The origins of the Niemodlin stone castle can be connected with the prince Kazimierz I of Opole in the first half of the 13th century. The castle, or actually the defensive tower, was located near the river ford, where princely fees were collected from travelers. In 1294 the castellan of Niemodlin was first recorded.
During the Hussite Wars Niemodlin was destroyed. In 1428, the taborites burned it during the armed march from Otmuchów and Paczków to Brzeg. It is not certain whether the castle was rebuilt immediately.
The castle was again damaged by fire in 1552. The duchy was taken over by the emperor Ferdinand Habsburg, who began to give it in a pledge of various, often changing, noble families. In 1581, the emperor Rudolf II sold the castle to the Puckler family, who from 1589 began the renaissance reconstruction. The work lasted until 1619, when the castle chapel was erected. During the Thirty Years War, the castle was again destroyed. As a result of the reconstruction a mannerist-baroque building was created with three palace ranges and a series of open galleries from the south-east. Remodeling from the eighteenth and nineteenth centuries obliterated the original spatial concept of the castle, among others on the site of the cloisters, a low range closing the courtyard was erected.
After the Second World War, the monument was the seat of the National Repatriation Office, a high school, an officer’s school, and in recent years it has been abandoned.References:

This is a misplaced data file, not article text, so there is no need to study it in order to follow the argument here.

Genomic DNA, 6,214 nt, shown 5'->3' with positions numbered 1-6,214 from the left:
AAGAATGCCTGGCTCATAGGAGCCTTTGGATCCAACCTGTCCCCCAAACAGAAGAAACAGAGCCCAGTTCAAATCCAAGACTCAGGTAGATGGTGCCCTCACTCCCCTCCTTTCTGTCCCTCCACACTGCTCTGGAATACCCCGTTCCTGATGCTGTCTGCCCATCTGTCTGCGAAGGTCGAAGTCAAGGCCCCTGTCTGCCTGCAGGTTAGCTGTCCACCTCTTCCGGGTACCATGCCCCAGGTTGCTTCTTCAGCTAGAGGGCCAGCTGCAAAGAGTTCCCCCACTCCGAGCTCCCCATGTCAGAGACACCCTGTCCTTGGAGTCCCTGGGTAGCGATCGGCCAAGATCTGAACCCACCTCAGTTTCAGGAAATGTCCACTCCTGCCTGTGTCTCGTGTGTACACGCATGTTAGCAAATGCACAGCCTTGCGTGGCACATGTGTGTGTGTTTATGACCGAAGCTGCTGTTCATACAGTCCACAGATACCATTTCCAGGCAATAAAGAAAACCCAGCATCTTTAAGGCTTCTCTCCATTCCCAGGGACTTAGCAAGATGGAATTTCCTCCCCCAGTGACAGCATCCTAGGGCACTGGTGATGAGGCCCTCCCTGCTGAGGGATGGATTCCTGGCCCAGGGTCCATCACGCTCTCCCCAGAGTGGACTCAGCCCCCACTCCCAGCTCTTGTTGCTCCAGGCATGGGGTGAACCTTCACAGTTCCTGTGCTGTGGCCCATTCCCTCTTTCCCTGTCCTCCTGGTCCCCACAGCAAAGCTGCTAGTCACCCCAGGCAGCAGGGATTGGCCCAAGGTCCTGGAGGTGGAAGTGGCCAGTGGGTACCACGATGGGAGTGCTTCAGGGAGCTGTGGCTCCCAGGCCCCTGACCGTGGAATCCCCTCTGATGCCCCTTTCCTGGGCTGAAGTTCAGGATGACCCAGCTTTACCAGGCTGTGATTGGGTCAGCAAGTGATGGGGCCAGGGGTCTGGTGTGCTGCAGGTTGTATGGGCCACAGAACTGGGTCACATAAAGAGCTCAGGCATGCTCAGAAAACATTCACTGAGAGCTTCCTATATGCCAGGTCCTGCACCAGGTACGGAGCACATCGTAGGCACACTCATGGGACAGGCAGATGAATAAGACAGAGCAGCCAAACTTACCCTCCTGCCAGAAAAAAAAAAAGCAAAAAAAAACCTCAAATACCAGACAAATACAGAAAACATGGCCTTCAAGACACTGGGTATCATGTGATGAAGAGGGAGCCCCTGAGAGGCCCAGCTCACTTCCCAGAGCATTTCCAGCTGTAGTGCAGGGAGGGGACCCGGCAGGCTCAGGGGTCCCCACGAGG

The Seaplane Harbour is the newest and one of the most exciting museums in Tallinn. It tells stories about the Estonian maritime and military history. The museum’s display, that comprises of more than a couple of hundred large exhibits, revitalizes the colourful history of Estonia.
British built submarine Lembit weighing 600 tones is the centrepiece of the new museum. Built in 1936 for the Estonian navy, Lembit served in the World War II under the Soviet flag. It remained in service for 75 years being the oldest submarine in the World still in use until it was hauled ashore in 2011. Despite its long history, Lembit is still in an excellent condition offering a glimpse of the 1930s art of technology.
Another exciting attraction is a full-scale replica of Short Type 184, a British pre-World War II seaplane, which was also used by the Estonian armed forces. Short Type 184 has earned its place in military history by being the first aircraft ever to attack an enemy’s ship with an air-launched torpedo. Since none of the original seaplanes have survived, the replica in Seaplane Harbour is the only full-size representation of the aircraft in the whole World.
Simulators mimicking a flight above Tallinn, around-the-world journey in the yellow submarine, navigating on the Tallinn bay make this museum heaven for kids or adventurous adults.
Seaplane Harbour operates in architecturally unique hangars built almost a century ago, in 1916 and 1917, as a part of Peter the Great sea fortress. These hangars are the World’s first reinforced concrete shell structures of such a great size. Charles Lindbergh, the man who performed the first solo flight across the Atlantic Ocean, landed here in 1930s.
On the outdoor area visitors can tour a collection of historic ships, including the Suur Tõll, Europe's largest steam-powered icebreaker.